AU - Mekras, J. A.

AU - Boothman, A.

AU - Greer, S. B.

PY - 1985/12/1

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N2 - 5-Trifluoromethyldeoxycytidine (F3methyl-dCyd), when coadministered with tetrahydrouridine (H4Urd), surpasses the efficacy of 5-trifluorothymidine and 5-trifluormethyl-2' deoxycytidine when administered alone as demonstrated with adenocarcinoma 755 and Lewis lung carcinoma as solid tumors implanted in C57BL x DBA/2 F1 mice. It appears that the reason for the heightened efficacy of F3methyl-dCyd, when coadministered with low concentrations of H4Urd, is decreased systemic deamination and subsequent systemic catabolism by pyrimidine nucleoside phosphorylase, which do not act on deoxycytidine and its analogues. Furthermore, the elevated levels of cytidine deaminase in these mouse tumors may result in selective conversion of F3methyl-dCyd to 5-trifluorothymidine at the tumor site. This suggests an approach to the treatment of human tumors possessing elevated levels of cytidine deaminase such as certain leukemias, bronchogenic carcinoma of the lung, adenocarcinomas of the colon and rectum, astrocytomas, and certain tumors which are refractory to chemotherapy with 1-β-arabinofuranosylcytosine. In contrast to fluorinated pyrimidines in current use, F3methyl-dCyd + H4Urd potentially allows an exclusive DNA-, rather than both a DNA- and RNA-, directed approach. The major mechanism of the antitumor activity of F3methyl-dCyd appears to be via inhibition by 5-trifluorothymidine-5'-monophosphate of thymidylate synthetase, the target enzyme of fluoropyrimidine analogues in current use. However, the established and potential differences in the mode of action, anabolism, nature of incorporation into DNA, repair and cofactor requirements of F3methyl-dCyd and its anabolites, compared to that of the commonly utilized fluorinated pyrimidines, indicate that F3methyl-dCyd + H4Urd is a novel combination of agents. In comparative studies with Lewis lung carcinoma, F3methyl-dCyd (+ H4Urd) was shown to surpass the efficacies of 5-fluorouracil and 5-fluorodeoxyuridine and to be essentially equal in efficacy to 5-fluorodeoxycytidine (+ H4Urd). The optimum established protocol against Lewis lung carcinoma is F3methyl-dCyd, 175 mg/kg, + H4Urd, 25 mg/kg, once per day for 7 days. Studies utilizing high concentrations of H4Urd coadministered with F3methyl-dCyd indicate that the major pathway of tumor inhibition is via conversion of F3methyl-dCyd to 5-trifluorothymidine in view of the fact that tumor inhibition diminishes at doses of H4Urd which result in extensive (93%) inhibition of tumor cytidine deaminase. The most efficacious coadministered doses of H4Urd (25 or 50 mg/kg) result in greater than 90% inhibition of the cytidine deaminase of serum, spleen, and liver and 65 and 55% inhibition of bone marrow and intestine, respectively; whereas, tumor cytidine deaminase is only moderately inhibited (33%). These findings relate to a new approach in the chemotherapy of cancer: tumor-specific activation coupled with protection of normal tissues by using modulating concentrations of an inhibitor of a converting (or activating) enzyme. This strategy magnifies the intrinsic differences in enzyme levels between normal and tumor tissue, thereby allowing heightened selectivity.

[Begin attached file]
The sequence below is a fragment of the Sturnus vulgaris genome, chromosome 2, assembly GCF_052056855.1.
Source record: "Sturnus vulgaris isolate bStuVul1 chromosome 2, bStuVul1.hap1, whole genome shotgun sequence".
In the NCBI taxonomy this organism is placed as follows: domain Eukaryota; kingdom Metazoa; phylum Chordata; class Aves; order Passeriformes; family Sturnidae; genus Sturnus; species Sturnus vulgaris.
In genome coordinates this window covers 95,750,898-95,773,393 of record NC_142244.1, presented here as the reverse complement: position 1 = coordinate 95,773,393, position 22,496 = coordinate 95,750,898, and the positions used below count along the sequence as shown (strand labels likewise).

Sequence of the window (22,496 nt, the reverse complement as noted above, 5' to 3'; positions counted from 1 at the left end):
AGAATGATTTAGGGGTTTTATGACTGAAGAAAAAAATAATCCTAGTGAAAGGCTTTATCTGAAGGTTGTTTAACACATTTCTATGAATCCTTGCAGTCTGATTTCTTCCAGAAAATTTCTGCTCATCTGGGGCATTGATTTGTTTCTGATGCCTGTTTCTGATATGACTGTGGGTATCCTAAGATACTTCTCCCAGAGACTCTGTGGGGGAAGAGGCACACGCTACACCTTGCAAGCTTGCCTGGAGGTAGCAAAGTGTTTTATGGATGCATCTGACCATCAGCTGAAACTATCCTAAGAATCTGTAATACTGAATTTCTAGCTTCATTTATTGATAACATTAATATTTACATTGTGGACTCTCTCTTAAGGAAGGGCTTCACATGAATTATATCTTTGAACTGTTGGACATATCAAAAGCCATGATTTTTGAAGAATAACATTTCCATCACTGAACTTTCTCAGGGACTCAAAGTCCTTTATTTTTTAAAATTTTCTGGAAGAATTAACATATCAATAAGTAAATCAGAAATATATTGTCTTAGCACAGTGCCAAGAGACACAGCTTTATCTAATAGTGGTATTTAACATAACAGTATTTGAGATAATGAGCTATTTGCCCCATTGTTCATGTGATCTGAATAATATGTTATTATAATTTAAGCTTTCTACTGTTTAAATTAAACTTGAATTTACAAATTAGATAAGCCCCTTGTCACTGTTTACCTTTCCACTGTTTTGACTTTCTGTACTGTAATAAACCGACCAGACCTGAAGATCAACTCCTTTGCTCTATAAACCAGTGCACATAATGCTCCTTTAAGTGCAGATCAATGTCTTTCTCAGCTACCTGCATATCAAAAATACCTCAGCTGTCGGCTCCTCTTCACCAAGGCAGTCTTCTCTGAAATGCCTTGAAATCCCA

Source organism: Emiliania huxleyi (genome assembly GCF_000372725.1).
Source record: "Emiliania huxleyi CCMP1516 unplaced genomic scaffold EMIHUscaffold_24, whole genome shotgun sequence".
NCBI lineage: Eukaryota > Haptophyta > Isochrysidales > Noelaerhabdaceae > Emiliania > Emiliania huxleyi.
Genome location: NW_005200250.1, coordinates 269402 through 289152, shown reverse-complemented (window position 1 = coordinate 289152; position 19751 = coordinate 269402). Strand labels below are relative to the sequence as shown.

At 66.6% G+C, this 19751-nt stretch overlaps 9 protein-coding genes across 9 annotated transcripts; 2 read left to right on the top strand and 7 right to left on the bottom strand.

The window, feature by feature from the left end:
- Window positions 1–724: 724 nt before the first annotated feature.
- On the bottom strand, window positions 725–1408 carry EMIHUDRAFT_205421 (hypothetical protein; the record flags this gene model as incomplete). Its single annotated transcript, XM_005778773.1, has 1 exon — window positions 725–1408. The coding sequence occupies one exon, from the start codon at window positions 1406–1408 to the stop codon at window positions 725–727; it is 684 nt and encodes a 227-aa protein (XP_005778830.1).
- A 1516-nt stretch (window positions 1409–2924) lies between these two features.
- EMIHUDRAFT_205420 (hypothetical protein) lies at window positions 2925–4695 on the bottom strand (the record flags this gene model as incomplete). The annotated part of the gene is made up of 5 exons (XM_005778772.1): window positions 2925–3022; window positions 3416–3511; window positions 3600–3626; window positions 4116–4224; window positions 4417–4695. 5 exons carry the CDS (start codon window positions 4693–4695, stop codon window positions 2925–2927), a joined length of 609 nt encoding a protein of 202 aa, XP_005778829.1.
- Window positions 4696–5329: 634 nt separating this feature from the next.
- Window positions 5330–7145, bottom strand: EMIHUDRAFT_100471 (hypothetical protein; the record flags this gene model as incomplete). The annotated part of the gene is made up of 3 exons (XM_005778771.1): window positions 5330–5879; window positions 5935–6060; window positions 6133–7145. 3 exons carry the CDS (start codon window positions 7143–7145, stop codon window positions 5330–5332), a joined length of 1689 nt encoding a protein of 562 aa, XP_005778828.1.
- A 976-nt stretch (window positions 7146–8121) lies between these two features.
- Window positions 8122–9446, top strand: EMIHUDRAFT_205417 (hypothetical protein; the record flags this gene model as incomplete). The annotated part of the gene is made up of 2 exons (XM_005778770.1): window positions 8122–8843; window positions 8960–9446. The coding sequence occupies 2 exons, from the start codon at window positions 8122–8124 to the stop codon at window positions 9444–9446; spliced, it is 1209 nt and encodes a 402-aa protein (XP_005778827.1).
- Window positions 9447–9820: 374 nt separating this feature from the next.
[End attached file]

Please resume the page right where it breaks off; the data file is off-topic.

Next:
AB - 5-Trifluoromethyldeoxycytidine (F3methyl-dCyd), when coadministered with tetrahydrouridine (H4Urd), surpasses the efficacy of 5-trifluorothymidine and 5-trifluormethyl-2' deoxycytidine when administered alone as demonstrated with adenocarcinoma 755 and Lewis lung carcinoma as solid tumors implanted in C57BL x DBA/2 F1 mice. It appears that the reason for the heightened efficacy of F3methyl-dCyd, when coadministered with low concentrations of H4Urd, is decreased systemic deamination and subsequent systemic catabolism by pyrimidine nucleoside phosphorylase, which do not act on deoxycytidine and its analogues. Furthermore, the elevated levels of cytidine deaminase in these mouse tumors may result in selective conversion of F3methyl-dCyd to 5-trifluorothymidine at the tumor site. This suggests an approach to the treatment of human tumors possessing elevated levels of cytidine deaminase such as certain leukemias, bronchogenic carcinoma of the lung, adenocarcinomas of the colon and rectum, astrocytomas, and certain tumors which are refractory to chemotherapy with 1-β-arabinofuranosylcytosine. In contrast to fluorinated pyrimidines in current use, F3methyl-dCyd + H4Urd potentially allows an exclusive DNA-, rather than both a DNA- and RNA-, directed approach. The major mechanism of the antitumor activity of F3methyl-dCyd appears to be via inhibition by 5-trifluorothymidine-5'-monophosphate of thymidylate synthetase, the target enzyme of fluoropyrimidine analogues in current use. However, the established and potential differences in the mode of action, anabolism, nature of incorporation into DNA, repair and cofactor requirements of F3methyl-dCyd and its anabolites, compared to that of the commonly utilized fluorinated pyrimidines, indicate that F3methyl-dCyd + H4Urd is a novel combination of agents. In comparative studies with Lewis lung carcinoma, F3methyl-dCyd (+ H4Urd) was shown to surpass the efficacies of 5-fluorouracil and 5-fluorodeoxyuridine and to be essentially equal in efficacy to 5-fluorodeoxycytidine (+ H4Urd). The optimum established protocol against Lewis lung carcinoma is F3methyl-dCyd, 175 mg/kg, + H4Urd, 25 mg/kg, once per day for 7 days. Studies utilizing high concentrations of H4Urd coadministered with F3methyl-dCyd indicate that the major pathway of tumor inhibition is via conversion of F3methyl-dCyd to 5-trifluorothymidine in view of the fact that tumor inhibition diminishes at doses of H4Urd which result in extensive (93%) inhibition of tumor cytidine deaminase. The most efficacious coadministered doses of H4Urd (25 or 50 mg/kg) result in greater than 90% inhibition of the cytidine deaminase of serum, spleen, and liver and 65 and 55% inhibition of bone marrow and intestine, respectively; whereas, tumor cytidine deaminase is only moderately inhibited (33%). These findings relate to a new approach in the chemotherapy of cancer: tumor-specific activation coupled with protection of normal tissues by using modulating concentrations of an inhibitor of a converting (or activating) enzyme. This strategy magnifies the intrinsic differences in enzyme levels between normal and tumor tissue, thereby allowing heightened selectivity.